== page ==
This is a subject that hasn’t received much attention. Usually, OLED TV reviews mention the attributes of the OLED displays that differentiate them from LCD or Plasma screens.

Amazing contrast levels, fantastic color and impossibly thin screens are many of the things that promise to make TV viewing, at least in the future, so much better. There are still production difficulties to overcome and the problem of offering a consumer ready product at a price point that is at least semi-competitive with LCD or plasma TV.

However, OLED TVs are not perfect. With the first OLED TV available to consumers, the XEL-1, Sony warns about screen damage due to image retention. This has been a problem in the past with plasma TV but apparently this is still something that OLED manufacturers are dealing with.

The XEL-1 manual states the following;

“Prolonged display of still images over time may cause permanent image retention. Avoid displaying images that cause image retention and take the following measures to protect the screen.”

The following are images that Sony says may cause image retention. Continue reading »

 

Sony has responded to the claims of decreased longevity of its XEL-1 OLED TV. The XEL-1 recently received a number of negative OLED TV reviews after it was claimed it would only last around half the 30,000 hours stated by Sony before fading.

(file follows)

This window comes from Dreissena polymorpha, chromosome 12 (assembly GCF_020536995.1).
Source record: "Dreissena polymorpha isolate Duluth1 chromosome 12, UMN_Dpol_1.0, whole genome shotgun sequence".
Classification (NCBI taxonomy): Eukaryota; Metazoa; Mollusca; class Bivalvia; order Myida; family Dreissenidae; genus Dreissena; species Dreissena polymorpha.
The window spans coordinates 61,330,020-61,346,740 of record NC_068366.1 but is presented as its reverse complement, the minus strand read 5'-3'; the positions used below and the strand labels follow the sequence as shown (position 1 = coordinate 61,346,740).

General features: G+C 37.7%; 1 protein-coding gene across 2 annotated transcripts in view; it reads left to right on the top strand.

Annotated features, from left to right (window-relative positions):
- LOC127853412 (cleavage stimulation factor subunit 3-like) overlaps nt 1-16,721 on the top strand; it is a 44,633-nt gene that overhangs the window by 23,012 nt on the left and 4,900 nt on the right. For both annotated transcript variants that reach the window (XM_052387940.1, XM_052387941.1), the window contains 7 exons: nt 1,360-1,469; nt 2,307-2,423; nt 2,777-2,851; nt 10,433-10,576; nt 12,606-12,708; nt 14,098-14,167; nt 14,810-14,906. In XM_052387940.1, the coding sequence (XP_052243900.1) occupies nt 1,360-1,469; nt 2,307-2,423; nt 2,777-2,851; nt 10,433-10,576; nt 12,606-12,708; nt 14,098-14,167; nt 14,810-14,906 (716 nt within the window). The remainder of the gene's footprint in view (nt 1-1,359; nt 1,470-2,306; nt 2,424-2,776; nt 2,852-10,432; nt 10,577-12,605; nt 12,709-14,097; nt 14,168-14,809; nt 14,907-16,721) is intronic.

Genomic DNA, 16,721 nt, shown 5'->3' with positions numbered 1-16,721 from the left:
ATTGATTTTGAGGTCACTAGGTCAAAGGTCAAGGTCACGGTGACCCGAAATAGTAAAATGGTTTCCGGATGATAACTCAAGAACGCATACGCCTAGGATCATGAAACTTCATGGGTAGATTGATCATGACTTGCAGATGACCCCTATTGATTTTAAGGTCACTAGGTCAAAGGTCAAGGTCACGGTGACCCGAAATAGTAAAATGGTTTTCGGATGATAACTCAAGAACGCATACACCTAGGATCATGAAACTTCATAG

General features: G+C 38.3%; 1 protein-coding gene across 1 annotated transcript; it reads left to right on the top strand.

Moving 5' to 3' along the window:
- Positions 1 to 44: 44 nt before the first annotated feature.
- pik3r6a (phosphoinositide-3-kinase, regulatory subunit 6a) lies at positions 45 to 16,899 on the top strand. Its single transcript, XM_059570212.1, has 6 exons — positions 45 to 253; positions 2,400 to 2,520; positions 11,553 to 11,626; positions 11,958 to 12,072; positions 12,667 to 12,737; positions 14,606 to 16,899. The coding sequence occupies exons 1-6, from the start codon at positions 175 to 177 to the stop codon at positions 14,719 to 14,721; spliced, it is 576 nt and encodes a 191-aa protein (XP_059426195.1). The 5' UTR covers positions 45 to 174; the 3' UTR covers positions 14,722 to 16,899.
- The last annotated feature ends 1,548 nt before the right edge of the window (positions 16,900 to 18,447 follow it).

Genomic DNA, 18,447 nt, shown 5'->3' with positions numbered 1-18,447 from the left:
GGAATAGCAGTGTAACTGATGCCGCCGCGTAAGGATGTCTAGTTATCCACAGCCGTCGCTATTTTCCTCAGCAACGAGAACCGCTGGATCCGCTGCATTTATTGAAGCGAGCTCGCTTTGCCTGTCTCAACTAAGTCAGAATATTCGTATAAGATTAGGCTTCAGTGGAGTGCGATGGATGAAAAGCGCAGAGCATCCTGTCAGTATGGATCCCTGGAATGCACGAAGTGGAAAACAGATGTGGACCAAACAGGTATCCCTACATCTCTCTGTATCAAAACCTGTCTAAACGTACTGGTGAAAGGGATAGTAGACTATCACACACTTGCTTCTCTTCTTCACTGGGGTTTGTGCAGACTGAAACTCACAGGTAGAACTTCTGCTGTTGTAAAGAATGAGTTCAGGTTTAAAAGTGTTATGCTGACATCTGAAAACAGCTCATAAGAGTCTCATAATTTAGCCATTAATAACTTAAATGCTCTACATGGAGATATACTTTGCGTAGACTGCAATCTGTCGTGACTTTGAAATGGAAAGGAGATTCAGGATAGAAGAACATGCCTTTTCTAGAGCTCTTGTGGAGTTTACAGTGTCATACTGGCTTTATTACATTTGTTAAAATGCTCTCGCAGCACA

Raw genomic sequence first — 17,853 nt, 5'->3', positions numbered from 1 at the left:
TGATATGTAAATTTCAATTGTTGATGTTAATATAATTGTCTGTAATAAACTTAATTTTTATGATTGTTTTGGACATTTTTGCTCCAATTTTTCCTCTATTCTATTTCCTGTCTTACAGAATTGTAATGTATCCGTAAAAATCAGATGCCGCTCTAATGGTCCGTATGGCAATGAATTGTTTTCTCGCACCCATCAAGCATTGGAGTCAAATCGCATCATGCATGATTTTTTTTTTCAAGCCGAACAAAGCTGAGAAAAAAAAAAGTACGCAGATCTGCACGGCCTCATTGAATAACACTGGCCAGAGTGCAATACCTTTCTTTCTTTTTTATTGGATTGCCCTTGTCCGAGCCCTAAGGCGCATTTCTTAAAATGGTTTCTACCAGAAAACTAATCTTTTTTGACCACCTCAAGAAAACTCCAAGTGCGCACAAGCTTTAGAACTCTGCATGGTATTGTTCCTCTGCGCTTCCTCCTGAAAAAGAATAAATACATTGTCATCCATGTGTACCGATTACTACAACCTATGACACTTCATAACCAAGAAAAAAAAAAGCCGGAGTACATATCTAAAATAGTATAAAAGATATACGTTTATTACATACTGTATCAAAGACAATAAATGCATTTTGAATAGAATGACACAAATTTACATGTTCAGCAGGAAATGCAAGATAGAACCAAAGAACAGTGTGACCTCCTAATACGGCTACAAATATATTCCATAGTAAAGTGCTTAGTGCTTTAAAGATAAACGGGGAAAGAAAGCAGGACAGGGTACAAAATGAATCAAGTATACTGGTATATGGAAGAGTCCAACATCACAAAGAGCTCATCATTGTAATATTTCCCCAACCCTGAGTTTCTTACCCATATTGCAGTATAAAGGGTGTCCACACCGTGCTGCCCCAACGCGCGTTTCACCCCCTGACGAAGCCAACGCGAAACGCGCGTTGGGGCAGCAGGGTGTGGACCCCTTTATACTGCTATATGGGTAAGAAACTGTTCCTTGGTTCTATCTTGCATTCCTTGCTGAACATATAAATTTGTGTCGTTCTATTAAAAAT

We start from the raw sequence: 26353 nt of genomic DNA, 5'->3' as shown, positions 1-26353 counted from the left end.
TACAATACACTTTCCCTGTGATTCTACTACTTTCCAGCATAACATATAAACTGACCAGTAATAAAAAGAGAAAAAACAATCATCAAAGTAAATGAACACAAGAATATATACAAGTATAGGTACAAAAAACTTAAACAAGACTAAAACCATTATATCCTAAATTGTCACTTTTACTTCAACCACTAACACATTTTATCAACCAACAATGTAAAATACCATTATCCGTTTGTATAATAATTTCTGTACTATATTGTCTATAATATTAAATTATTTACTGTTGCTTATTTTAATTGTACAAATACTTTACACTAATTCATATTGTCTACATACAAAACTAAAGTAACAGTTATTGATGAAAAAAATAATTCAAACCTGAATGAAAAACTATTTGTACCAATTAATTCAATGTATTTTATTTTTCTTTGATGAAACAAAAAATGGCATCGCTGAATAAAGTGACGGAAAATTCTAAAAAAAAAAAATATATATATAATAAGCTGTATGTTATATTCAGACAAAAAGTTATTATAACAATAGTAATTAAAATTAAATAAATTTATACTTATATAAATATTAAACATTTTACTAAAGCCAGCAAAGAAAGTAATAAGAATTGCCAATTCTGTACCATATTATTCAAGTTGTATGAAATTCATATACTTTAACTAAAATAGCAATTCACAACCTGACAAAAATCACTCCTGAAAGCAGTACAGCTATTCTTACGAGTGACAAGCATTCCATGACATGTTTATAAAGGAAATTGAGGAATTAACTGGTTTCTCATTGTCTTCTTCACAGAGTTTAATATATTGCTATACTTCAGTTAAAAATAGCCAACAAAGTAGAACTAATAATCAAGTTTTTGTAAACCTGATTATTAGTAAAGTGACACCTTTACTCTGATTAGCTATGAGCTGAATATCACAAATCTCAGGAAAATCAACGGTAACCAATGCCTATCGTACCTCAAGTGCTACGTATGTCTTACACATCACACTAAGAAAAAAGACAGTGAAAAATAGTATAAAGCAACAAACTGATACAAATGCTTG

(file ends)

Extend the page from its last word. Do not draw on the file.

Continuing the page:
Practically speaking, this won’t have any effect on the average viewer as 30,000 hours will last you a good number of years.

Register Hardware has a reply from Sony on these findings. Read more at reghardware.co.uk

 

Taking OLED TV development yet a step further, Sony has displayed an even thinner version of the XEL-1 at the Display 2008 show in Japan.

According to audioholics.com;

“The new display was recently shown off at the Display 2008 expo trade show in Japan, where Sony also debuted a new version of its $2500 11-inch XEL-1, the world’s first mass-produced OLED TV. In this unit, the display panel “glass” measures just 0.3mm thick, about 1/4 the thickness of the prior model. We’ll be terribly impressed when the pricing drops by about 1000% and sizes go up to 42-inches or more. Until then, it’s fun to watch and wait.”

 

Although this won’t have a real effect on Sony OLED TV production until 2009, it’s an indication of where Sony is heading:

Sony has announced plans to invest approximately 22 billion yen (US$204 million) to strengthen its OLED panel production technology. With the investment, Sony intends to accelerate the shift to medium- to large-size OLED panels.

Sony began researching OLED technology in 1994, and has since positioned OLED as a future-generation display technology. In December 2007, Sony launched the world’s first OLED TV, “XEL-1″ in Japan.

In order to advance the shift towards medium- to large-size OLED panels, Sony has decided to invest towards the further development of production technologies starting from the second half of the fiscal year ending March 31, 2009. Sony will reinforce its TFT and EL (electroluminescent) layer coating processing facilities at Sony Mobile Display’s Higashiura factory, and plans to implement this production technology during the fiscal year ending March 31, 2010.

We’re looking forward to OLED TV reviews on the larger sized Sony OLED TV’s in 2009.

From Digitimes

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